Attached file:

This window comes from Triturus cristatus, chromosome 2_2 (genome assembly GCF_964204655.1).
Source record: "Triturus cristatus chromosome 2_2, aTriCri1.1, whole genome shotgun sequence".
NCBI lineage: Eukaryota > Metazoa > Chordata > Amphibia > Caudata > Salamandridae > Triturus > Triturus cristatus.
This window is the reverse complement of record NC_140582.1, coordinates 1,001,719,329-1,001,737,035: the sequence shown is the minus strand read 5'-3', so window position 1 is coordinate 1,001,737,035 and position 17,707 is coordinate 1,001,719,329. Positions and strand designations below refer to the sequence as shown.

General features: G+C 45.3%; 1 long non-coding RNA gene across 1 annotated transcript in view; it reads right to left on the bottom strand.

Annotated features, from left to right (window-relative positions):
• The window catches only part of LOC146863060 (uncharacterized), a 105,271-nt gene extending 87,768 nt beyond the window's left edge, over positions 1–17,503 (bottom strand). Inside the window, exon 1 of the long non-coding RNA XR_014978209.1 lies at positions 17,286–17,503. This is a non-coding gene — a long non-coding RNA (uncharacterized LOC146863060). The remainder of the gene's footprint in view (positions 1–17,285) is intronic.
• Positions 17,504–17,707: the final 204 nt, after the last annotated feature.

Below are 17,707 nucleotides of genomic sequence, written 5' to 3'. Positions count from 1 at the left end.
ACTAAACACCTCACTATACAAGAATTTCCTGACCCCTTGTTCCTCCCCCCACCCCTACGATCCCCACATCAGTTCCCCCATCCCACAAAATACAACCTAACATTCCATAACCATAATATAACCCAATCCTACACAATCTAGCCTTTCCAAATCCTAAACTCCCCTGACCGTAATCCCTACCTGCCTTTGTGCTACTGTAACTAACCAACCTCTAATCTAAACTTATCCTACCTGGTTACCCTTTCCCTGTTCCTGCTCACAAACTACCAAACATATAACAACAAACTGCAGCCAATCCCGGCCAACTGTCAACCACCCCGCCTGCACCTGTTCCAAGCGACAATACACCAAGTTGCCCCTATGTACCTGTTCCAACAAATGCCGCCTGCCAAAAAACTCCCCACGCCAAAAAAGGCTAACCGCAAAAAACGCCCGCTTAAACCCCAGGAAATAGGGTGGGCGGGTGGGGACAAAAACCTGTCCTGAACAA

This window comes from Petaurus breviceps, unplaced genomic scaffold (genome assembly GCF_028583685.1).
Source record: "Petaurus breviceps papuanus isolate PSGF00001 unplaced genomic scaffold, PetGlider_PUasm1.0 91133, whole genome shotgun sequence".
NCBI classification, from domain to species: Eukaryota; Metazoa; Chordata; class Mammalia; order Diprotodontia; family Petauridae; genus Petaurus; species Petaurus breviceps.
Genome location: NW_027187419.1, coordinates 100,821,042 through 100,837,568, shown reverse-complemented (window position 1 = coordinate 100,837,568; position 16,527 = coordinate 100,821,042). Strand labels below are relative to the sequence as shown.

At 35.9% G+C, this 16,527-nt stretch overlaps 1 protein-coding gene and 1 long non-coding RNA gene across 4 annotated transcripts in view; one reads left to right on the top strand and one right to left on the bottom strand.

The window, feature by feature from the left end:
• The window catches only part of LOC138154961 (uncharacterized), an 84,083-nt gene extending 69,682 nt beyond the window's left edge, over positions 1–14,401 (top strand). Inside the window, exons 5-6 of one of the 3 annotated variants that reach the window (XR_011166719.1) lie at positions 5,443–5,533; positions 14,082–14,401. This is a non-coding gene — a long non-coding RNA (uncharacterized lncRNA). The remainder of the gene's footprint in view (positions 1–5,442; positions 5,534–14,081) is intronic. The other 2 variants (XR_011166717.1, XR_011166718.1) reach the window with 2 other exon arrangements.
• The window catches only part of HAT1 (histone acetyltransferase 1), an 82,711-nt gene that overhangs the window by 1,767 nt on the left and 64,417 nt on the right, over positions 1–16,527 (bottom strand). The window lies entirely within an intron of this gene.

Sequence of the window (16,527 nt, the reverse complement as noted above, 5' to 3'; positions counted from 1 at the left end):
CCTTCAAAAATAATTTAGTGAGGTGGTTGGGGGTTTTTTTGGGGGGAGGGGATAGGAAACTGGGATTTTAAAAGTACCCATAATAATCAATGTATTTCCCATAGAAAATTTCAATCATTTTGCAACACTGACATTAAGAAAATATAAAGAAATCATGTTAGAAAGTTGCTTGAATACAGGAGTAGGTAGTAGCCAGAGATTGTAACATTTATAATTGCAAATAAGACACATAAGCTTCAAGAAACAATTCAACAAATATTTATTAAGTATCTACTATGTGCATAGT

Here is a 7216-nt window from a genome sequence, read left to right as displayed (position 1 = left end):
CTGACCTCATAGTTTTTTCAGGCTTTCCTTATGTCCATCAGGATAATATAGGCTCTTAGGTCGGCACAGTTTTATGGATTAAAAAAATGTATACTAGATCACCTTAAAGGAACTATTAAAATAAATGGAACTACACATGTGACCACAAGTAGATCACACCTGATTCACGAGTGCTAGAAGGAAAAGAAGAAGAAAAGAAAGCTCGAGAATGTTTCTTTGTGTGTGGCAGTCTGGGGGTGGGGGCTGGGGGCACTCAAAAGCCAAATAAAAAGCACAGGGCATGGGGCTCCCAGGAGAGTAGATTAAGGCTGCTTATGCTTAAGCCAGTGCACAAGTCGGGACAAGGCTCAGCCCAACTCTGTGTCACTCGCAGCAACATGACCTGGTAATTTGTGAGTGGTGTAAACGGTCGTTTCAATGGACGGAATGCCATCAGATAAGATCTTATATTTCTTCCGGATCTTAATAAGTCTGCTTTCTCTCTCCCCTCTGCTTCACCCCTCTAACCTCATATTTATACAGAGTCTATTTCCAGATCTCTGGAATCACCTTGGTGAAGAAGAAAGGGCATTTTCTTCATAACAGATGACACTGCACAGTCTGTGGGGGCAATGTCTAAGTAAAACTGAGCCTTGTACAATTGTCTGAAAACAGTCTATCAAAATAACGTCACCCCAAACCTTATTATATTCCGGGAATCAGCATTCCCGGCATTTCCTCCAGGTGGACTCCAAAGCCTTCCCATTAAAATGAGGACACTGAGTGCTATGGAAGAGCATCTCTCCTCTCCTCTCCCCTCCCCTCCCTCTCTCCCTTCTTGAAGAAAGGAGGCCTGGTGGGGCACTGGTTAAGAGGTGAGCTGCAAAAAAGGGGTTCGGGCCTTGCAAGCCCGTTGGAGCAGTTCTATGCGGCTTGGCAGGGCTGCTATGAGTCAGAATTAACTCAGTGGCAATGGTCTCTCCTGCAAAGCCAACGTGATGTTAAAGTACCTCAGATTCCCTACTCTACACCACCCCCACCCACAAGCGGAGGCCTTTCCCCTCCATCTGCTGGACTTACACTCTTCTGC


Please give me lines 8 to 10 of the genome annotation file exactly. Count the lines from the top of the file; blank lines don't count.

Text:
• Positions 17,504–17,707: the final 204 nt, after the last annotated feature.

Below are 17,707 nucleotides of genomic sequence, written 5' to 3'. Positions count from 1 at the left end.
ACTAAACACCTCACTATACAAGAATTTCCTGACCCCTTGTTCCTCCCCCCACCCCTACGATCCCCACATCAGTTCCCCCATCCCACAAAATACAACCTAACATTCCATAACCATAATATAACCCAATCCTACACAATCTAGCCTTTCCAAATCCTAAACTCCCCTGACCGTAATCCCTACCTGCCTTTGTGCTACTGTAACTAACCAACCTCTAATCTAAACTTATCCTACCTGGTTACCCTTTCCCTGTTCCTGCTCACAAACTACCAAACATATAACAACAAACTGCAGCCAATCCCGGCCAACTGTCAACCACCCCGCCTGCACCTGTTCCAAGCGACAATACACCAAGTTGCCCCTATGTACCTGTTCCAACAAATGCCGCCTGCCAAAAAACTCCCCACGCCAAAAAAGGCTAACCGCAAAAAACGCCCGCTTAAACCCCAGGAAATAGGGTGGGCGGGTGGGGACAAAAACCTGTCCTGAACAA